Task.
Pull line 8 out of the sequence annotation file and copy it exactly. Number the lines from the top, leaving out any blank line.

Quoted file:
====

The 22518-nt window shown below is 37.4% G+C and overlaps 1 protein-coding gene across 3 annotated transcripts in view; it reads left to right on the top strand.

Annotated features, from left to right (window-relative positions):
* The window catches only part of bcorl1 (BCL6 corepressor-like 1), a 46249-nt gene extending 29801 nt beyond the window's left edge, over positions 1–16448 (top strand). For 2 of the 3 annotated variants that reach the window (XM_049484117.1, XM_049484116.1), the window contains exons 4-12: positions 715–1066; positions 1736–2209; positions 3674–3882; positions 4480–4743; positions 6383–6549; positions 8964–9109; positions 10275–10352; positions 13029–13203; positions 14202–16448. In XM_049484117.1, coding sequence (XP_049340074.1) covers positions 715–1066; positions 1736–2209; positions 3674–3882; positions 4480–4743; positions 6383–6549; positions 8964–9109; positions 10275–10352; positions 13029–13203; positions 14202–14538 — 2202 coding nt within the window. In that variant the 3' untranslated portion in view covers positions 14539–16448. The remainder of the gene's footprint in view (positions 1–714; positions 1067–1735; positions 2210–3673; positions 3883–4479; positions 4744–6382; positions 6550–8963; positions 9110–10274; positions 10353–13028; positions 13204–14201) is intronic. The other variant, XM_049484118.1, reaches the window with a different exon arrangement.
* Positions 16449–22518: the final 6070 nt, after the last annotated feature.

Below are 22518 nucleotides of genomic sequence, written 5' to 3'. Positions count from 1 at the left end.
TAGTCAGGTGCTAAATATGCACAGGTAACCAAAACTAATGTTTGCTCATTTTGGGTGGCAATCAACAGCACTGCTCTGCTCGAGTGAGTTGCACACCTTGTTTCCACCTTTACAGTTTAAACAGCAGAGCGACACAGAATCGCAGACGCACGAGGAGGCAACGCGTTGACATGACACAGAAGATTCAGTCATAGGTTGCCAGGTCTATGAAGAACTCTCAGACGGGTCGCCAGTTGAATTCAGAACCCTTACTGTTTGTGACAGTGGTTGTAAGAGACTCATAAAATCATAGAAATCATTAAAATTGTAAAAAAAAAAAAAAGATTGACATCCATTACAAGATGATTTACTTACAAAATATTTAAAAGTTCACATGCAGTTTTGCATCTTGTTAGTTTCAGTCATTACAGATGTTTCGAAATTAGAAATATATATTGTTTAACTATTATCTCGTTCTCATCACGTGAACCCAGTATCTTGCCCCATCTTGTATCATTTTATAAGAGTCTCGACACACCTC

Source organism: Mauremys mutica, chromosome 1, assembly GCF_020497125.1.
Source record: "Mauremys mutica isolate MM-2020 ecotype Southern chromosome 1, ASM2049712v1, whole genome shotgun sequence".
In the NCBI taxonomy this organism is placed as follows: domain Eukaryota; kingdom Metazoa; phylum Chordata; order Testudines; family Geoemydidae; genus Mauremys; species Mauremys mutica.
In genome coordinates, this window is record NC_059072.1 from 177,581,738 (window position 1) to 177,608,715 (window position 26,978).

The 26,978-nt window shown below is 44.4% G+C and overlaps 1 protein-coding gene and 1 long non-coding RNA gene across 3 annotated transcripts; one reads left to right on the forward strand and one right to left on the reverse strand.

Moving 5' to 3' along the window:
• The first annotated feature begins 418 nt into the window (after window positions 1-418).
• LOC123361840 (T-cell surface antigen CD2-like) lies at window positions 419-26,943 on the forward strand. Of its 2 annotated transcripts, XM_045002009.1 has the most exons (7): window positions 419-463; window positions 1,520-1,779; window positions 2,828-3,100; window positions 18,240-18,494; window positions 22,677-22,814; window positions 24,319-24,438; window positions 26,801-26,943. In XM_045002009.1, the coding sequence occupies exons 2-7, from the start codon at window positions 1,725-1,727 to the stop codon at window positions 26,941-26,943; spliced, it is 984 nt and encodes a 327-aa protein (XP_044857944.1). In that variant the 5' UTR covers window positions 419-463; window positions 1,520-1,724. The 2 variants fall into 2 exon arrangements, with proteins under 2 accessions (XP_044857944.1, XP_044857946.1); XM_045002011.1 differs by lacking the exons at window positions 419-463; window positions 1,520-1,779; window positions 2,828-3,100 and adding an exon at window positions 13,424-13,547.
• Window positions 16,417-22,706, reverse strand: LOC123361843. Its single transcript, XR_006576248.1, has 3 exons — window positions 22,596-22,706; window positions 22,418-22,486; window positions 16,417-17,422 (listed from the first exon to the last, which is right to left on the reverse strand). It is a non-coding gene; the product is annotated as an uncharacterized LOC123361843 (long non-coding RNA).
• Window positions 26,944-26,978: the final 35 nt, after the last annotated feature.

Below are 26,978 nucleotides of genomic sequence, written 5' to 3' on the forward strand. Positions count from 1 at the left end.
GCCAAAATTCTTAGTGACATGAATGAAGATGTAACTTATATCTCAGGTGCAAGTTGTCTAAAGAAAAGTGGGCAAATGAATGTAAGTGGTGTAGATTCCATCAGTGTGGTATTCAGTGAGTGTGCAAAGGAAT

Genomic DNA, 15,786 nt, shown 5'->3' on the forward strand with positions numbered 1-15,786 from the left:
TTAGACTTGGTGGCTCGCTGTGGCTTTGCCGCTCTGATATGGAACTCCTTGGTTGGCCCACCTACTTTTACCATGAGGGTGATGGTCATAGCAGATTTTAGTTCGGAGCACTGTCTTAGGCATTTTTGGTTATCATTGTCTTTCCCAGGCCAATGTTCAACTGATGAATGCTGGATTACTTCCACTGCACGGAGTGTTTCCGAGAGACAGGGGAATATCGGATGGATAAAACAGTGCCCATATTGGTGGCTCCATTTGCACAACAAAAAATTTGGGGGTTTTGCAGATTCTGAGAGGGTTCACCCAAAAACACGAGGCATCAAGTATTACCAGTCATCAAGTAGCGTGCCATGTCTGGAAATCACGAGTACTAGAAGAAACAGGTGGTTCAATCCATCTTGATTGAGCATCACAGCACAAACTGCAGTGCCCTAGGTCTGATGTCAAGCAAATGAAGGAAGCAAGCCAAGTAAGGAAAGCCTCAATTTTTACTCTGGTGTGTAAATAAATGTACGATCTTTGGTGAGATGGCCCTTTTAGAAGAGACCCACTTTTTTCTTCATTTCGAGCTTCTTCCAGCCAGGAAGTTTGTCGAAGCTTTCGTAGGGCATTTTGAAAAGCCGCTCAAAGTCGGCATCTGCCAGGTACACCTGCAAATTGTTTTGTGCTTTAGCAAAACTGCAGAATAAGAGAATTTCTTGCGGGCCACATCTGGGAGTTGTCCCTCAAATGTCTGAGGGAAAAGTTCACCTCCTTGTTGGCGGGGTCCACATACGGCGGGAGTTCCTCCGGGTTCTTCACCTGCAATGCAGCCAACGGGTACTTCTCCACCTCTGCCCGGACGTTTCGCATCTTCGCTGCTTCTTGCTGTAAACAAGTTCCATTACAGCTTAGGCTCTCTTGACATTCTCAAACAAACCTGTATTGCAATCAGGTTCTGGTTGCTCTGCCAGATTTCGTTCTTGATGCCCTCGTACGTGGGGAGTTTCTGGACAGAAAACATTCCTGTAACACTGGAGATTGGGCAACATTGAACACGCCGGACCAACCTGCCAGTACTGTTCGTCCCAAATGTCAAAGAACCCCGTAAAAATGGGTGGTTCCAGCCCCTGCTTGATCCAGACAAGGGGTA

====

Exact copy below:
Source record: "Mauremys mutica isolate MM-2020 ecotype Southern chromosome 1, ASM2049712v1, whole genome shotgun sequence".